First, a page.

The Wikileaks War Escalation & U.S. Mimicry of Authoritarian Regimes

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There is a war taking place at this very moment. An information war between the U.S. government and Wikileaks, along with their respective allies. Elements of both  parties to the war are likely acting illegally.

First, at the behest of the  State Department,  several big corporations have ended all dealings with Wikileaks. The U.S. government successfully persuaded Amazon, Paypal, Mastercard, Visa, and others to  withdraw all services to Wikileaks in an attempt to undermine the latter’s ability to disseminate information and raise funds.

The companies explain that they are justified in their actions because Wikileaks is or might be engaging in illegal activity. However, at this point in time, it is far from clear if Wikileaks has done anything illegal.

Outside of official state action,  there have been several DDoS attacks upon Wikileaks in the last few days.

Wikileaks’ partisans have fought back: a group of hackers–who call themselves “Operation Payback”–attacked and shut down Mastercard.com for cooperating with the government. It is still down at this moment. The same group also took down a swiss bank because it closed Wikileaks’ bank account.

Futile Censorship

Ulimately, this government-initiated war to cripple Wikileaks’ technical capabilities is futile; Wikileaks reports that there are 1005 mirror of its website already floating around the web. In other words, the leaked cables, all 250,00 of them, will see the light of day irrespective of the government’s efforts to stifle them.

The U.S. government and other powers are purposefully waging an intense war of propaganda–directed not at the substance of the leaked cables but at  how people view Wikileaks and its founder, Julian Assange.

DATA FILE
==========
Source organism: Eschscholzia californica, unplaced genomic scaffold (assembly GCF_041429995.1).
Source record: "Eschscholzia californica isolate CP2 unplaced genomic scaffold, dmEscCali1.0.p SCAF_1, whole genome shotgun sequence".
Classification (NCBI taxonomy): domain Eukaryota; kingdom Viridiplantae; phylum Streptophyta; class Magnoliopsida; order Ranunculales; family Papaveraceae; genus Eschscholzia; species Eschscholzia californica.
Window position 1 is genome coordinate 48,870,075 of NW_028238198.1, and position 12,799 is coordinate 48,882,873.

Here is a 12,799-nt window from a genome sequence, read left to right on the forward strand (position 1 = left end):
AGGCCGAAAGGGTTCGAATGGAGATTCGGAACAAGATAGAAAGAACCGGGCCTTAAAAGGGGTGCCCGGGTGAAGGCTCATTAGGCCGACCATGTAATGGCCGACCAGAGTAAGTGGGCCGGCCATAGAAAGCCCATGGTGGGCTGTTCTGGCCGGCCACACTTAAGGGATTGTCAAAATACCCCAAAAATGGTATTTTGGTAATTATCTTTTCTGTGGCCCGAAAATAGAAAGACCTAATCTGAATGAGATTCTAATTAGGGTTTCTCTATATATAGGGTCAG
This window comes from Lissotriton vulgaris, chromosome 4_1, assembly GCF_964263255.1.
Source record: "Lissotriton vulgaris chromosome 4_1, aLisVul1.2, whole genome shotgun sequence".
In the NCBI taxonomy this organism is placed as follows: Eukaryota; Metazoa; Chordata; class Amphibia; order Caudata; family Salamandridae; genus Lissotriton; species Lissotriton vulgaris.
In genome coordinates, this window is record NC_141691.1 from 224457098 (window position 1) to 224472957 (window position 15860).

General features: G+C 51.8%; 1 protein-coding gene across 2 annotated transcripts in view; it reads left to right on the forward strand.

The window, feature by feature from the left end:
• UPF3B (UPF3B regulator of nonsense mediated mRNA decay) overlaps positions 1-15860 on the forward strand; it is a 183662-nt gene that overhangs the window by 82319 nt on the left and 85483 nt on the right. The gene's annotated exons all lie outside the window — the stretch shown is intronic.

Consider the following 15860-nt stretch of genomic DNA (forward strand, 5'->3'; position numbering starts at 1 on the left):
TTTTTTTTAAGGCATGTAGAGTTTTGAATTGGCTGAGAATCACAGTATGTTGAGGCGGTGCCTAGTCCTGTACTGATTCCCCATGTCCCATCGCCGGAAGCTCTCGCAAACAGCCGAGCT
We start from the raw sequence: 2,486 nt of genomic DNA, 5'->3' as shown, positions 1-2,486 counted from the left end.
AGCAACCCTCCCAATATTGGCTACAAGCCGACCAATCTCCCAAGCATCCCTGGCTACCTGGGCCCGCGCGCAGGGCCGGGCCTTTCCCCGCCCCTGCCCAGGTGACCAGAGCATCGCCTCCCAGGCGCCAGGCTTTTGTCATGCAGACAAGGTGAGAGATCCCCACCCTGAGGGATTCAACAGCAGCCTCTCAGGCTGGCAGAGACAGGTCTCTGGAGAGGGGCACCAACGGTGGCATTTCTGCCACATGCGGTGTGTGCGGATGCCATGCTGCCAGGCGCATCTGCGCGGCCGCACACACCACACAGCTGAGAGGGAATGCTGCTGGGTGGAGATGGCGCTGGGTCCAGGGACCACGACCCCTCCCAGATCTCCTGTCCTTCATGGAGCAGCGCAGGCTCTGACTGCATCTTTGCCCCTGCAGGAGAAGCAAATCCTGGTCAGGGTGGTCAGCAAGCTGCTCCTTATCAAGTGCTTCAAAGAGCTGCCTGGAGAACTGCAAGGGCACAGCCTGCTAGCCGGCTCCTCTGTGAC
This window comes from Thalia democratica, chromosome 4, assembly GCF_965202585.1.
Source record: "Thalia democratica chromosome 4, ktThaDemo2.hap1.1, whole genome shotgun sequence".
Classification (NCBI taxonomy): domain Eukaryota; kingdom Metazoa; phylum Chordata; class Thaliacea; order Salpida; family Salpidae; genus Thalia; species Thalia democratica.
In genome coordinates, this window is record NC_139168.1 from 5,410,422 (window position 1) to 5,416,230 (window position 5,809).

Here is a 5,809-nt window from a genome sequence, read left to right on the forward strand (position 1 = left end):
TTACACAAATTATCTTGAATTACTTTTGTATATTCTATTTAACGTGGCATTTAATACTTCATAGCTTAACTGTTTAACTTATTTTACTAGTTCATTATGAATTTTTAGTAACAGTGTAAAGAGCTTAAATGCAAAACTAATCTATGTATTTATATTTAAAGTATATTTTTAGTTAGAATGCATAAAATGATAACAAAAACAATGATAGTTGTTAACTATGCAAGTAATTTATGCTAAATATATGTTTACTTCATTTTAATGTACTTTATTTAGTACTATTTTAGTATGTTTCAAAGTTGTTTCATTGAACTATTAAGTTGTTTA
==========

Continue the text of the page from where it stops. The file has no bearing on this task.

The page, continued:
Sen. Lieberman, leading the charge, has went so far as to call for an investigation into the NYtimes to determine whether the newspaper violated the espionage act.

Lieberman and others are squeezing all the persuasive power they can out of the inherent nationalism that sits within us all in order to destroy Wikileaks.

In doing so, the US government is revealing itself for what it is rather than what it so often purports to be. Our government has persistently and stridently criticized governments of nations, such as Cuba and Venezuela, for engaging in state-sponsored censorship. And rightfully so. Yet now that information adverse to the U.S. goverment’s interests has been massively exposed like never before, it is doing all in its power to censor in a manner it publicly claims to be against.

The diplomatic cables are now a permanent fixture of the public sphere, even if they were obtained illegally. Not willing to confront reality, the US government is attempting  to censor the cables at all costs, even if it involves violating the principles of the first amendment. This is an echo of tactics employed by authoritarian regimes.

For example, despite overwhelming evidence that Cuba locks up political dissidents, the Cuban government does all it can to deny reality by means of erasure and obfuscation. One may say that the Wikileaks case is different because the cables were illegally obtained, but the act of the censorship is identical because of the inevitable existence of the information in the first place.

Put differently, I believe that the very same government actors who are attacking Wikileaks would act similarly regardless of the nature of the information that has been released, as long as the information at stake stands to jeopardize their agenda. Even if the information disclosed showed egregious or illegal activity by the government, the censorship would be at full tilt.   Thankfully, the messenger is not the source.

 

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